Protecting the Americans with Disabilities Act

Last week’s Jewish Disability Advocacy Day helped kick off Jewish Disability Awareness and Inclusion Month (JDAIM). JDAD was an exciting opportunity to learn and advocate, and helped set the advocacy agenda for disability rights in the 115th Congress. JDAD provided the opportunity to hear from experts about some of the most issues that Congress will address in the next two years

A troubling, but important, piece of legislation regarding disability rights in the 115th Congress is the Americans with Disabilities Act (ADA) Education and Reform Act. The bill, which was first introduced in the 114th Congress, has already been re-introduced in the House as H.R. 620, and will likely be introduced in the Senate in the near future. The proposed legislation would chip away at the civil rights protections the ADA has provided for the last 26 years and would set a dangerous precedent for similar action in the future. The bill would amend the ADA to give public accommodations 60 days to acknowledge that their establishment is not compliant with the ADA, and would then provide them an additional 120 days to begin fixing the problem. Only then could an individual file a lawsuit to require businesses to make necessary changes. This unnecessarily delays finding a solution for a problem that should not have existed in the first place.  It would also make people with disabilities the only group protected by civil rights law subject to a waiting period.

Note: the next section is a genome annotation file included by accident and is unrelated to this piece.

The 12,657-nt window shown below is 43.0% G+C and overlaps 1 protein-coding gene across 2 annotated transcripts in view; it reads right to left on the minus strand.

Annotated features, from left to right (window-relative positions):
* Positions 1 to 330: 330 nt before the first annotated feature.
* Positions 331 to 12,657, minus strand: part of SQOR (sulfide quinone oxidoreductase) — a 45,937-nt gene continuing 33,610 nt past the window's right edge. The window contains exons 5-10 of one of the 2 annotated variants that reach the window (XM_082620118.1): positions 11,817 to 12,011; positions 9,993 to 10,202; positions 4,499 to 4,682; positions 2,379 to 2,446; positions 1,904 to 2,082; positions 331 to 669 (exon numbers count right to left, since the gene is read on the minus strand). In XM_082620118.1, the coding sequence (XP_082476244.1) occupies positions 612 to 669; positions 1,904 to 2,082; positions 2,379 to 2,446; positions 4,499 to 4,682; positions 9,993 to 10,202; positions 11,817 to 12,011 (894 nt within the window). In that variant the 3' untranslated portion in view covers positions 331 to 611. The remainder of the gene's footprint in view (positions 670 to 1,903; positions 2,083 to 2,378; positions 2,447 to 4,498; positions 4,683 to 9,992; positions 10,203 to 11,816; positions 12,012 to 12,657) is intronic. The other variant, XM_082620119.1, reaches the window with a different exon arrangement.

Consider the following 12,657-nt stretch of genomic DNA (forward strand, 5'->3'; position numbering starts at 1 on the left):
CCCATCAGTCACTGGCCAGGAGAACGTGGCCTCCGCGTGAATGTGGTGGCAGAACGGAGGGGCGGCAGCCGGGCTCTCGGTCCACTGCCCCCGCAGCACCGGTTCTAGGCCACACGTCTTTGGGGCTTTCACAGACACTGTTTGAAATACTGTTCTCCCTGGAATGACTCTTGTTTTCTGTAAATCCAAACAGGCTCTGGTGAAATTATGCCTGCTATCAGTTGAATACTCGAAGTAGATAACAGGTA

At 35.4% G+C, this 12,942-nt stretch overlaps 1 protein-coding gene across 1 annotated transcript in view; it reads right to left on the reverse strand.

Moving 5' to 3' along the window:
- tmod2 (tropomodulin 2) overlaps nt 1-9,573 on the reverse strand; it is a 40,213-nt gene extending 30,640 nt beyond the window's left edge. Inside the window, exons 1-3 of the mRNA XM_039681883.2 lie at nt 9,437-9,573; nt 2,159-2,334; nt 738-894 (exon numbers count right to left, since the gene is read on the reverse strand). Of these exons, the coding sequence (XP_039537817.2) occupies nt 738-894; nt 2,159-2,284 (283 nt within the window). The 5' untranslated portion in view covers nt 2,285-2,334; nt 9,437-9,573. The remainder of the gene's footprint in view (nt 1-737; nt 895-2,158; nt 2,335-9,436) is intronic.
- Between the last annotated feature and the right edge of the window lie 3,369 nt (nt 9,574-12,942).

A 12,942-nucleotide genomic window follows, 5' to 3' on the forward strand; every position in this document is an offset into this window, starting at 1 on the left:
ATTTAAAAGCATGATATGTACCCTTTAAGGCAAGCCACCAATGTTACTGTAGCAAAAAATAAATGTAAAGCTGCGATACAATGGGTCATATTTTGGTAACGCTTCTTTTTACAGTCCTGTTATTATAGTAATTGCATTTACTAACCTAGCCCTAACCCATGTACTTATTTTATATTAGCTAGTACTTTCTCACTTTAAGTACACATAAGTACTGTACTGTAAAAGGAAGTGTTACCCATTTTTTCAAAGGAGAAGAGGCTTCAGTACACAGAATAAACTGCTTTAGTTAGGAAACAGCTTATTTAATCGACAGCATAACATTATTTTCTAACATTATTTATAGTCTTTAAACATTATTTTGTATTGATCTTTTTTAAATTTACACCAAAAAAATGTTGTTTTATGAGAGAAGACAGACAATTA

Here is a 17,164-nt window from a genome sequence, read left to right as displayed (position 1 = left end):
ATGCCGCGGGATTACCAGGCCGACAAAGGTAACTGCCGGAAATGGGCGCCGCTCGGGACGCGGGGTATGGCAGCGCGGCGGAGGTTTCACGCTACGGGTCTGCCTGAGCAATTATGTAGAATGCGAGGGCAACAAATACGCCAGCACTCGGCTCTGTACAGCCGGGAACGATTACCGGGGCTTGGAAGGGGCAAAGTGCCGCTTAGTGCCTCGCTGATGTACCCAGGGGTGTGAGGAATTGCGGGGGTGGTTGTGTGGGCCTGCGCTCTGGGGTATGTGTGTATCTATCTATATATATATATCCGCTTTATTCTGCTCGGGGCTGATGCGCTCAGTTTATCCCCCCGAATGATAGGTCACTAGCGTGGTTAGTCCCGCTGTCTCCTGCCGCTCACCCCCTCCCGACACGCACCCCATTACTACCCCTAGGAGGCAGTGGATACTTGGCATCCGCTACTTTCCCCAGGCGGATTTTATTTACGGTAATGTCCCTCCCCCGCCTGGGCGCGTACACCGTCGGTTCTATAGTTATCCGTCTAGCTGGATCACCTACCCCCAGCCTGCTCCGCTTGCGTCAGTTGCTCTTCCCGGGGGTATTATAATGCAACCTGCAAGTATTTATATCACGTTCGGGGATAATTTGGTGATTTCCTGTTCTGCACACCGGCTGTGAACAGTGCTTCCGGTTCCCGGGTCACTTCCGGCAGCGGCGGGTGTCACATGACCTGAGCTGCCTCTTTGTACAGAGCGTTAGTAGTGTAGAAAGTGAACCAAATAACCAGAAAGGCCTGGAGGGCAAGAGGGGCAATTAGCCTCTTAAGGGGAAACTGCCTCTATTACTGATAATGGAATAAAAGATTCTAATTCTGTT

The legislation is intended to cut down on burdensome regulations for businesses, but instead it provides a free pass to be noncompliant for a longer period of time. Title III of the ADA, which this legislation seeks to amend, already does not allow monetary damages in ADA suits. Monetary awards are only available through a handful of state laws, which this bill would do nothing to change. Businesses benefit when all people can patronize their establishments. The bill attempts to solve a problem it cannot change, and instead creates a new one its place. If the law passes, people with disabilities could have to wait six months if a grocery store, movie theatre, or coffee shop was inaccessible. A business that is inaccessible 26 years after the ADA passed should not be given an additional six month free pass.

As Reform Jews, there is little question about the need to work for a more accessible, inclusive society. Leviticus teaches, “You shall not insult the deaf, or place a stumbling block before the blind” (Leviticus 19:14).

JDAD provided the opportunity to advocate for the rights of people with disabilities. We were able to educate members of Congress about the necessity of a strong ADA. We have an obligation to create a just country in which all people feel equally included. ADA protections are one of the ways to make this a reality.  Take action and urge your member of Congress to preserve the protections the ADA mandates by opposing the ADA Education and Reform Act. 

Nathan Bennett is a 2016-2017 Eisendrath Legislative Assistant. Originally from Wilmette, IL, he is a member of Ner Tamid Ezra Habonim Egalitarian Minyan and graduated from Northwestern University

Published: 2/16/2017

Categories: Our Social Justice, Civil Rights